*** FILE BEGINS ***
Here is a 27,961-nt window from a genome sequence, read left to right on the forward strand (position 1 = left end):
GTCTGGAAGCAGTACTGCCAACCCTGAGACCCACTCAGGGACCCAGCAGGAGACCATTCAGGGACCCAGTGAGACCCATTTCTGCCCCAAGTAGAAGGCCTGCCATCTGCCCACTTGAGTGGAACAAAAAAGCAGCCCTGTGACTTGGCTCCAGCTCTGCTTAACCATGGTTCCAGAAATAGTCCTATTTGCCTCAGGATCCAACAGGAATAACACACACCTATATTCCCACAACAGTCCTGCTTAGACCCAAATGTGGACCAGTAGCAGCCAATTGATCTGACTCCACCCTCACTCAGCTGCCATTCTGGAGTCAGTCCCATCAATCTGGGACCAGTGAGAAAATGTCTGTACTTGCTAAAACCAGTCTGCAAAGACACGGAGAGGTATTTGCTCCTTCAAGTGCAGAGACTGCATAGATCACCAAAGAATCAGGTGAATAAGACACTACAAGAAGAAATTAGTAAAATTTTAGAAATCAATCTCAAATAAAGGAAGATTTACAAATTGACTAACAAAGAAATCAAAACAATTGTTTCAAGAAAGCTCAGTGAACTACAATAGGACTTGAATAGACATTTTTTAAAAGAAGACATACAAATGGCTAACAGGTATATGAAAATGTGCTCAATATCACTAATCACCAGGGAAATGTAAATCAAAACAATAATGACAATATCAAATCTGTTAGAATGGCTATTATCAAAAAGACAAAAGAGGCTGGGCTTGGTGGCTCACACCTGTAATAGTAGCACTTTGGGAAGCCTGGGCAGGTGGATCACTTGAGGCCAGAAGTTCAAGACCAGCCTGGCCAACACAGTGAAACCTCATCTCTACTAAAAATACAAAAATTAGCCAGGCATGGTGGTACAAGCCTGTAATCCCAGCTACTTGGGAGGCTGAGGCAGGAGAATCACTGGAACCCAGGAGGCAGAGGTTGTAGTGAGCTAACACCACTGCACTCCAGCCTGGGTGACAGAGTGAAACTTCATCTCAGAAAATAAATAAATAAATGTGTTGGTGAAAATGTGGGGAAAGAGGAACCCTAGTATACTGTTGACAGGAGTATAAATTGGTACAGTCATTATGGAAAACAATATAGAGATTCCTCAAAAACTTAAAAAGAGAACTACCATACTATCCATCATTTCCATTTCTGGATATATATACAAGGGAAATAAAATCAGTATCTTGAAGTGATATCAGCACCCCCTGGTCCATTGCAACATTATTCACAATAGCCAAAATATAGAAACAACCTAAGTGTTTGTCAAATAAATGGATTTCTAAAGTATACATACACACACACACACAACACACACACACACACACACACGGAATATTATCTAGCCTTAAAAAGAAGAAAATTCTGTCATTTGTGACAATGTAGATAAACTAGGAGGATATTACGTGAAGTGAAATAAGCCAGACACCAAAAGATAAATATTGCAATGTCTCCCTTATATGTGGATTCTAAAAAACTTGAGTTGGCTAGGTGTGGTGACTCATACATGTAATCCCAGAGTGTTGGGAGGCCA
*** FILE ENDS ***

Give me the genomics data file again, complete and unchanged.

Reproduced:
Here is a 27,961-nt window from a genome sequence, read left to right on the forward strand (position 1 = left end):
GTCTGGAAGCAGTACTGCCAACCCTGAGACCCACTCAGGGACCCAGCAGGAGACCATTCAGGGACCCAGTGAGACCCATTTCTGCCCCAAGTAGAAGGCCTGCCATCTGCCCACTTGAGTGGAACAAAAAAGCAGCCCTGTGACTTGGCTCCAGCTCTGCTTAACCATGGTTCCAGAAATAGTCCTATTTGCCTCAGGATCCAACAGGAATAACACACACCTATATTCCCACAACAGTCCTGCTTAGACCCAAATGTGGACCAGTAGCAGCCAATTGATCTGACTCCACCCTCACTCAGCTGCCATTCTGGAGTCAGTCCCATCAATCTGGGACCAGTGAGAAAATGTCTGTACTTGCTAAAACCAGTCTGCAAAGACACGGAGAGGTATTTGCTCCTTCAAGTGCAGAGACTGCATAGATCACCAAAGAATCAGGTGAATAAGACACTACAAGAAGAAATTAGTAAAATTTTAGAAATCAATCTCAAATAAAGGAAGATTTACAAATTGACTAACAAAGAAATCAAAACAATTGTTTCAAGAAAGCTCAGTGAACTACAATAGGACTTGAATAGACATTTTTTAAAAGAAGACATACAAATGGCTAACAGGTATATGAAAATGTGCTCAATATCACTAATCACCAGGGAAATGTAAATCAAAACAATAATGACAATATCAAATCTGTTAGAATGGCTATTATCAAAAAGACAAAAGAGGCTGGGCTTGGTGGCTCACACCTGTAATAGTAGCACTTTGGGAAGCCTGGGCAGGTGGATCACTTGAGGCCAGAAGTTCAAGACCAGCCTGGCCAACACAGTGAAACCTCATCTCTACTAAAAATACAAAAATTAGCCAGGCATGGTGGTACAAGCCTGTAATCCCAGCTACTTGGGAGGCTGAGGCAGGAGAATCACTGGAACCCAGGAGGCAGAGGTTGTAGTGAGCTAACACCACTGCACTCCAGCCTGGGTGACAGAGTGAAACTTCATCTCAGAAAATAAATAAATAAATGTGTTGGTGAAAATGTGGGGAAAGAGGAACCCTAGTATACTGTTGACAGGAGTATAAATTGGTACAGTCATTATGGAAAACAATATAGAGATTCCTCAAAAACTTAAAAAGAGAACTACCATACTATCCATCATTTCCATTTCTGGATATATATACAAGGGAAATAAAATCAGTATCTTGAAGTGATATCAGCACCCCCTGGTCCATTGCAACATTATTCACAATAGCCAAAATATAGAAACAACCTAAGTGTTTGTCAAATAAATGGATTTCTAAAGTATACATACACACACACACACAACACACACACACACACACACACGGAATATTATCTAGCCTTAAAAAGAAGAAAATTCTGTCATTTGTGACAATGTAGATAAACTAGGAGGATATTACGTGAAGTGAAATAAGCCAGACACCAAAAGATAAATATTGCAATGTCTCCCTTATATGTGGATTCTAAAAAACTTGAGTTGGCTAGGTGTGGTGACTCATACATGTAATCCCAGAGTGTTGGGAGGCCA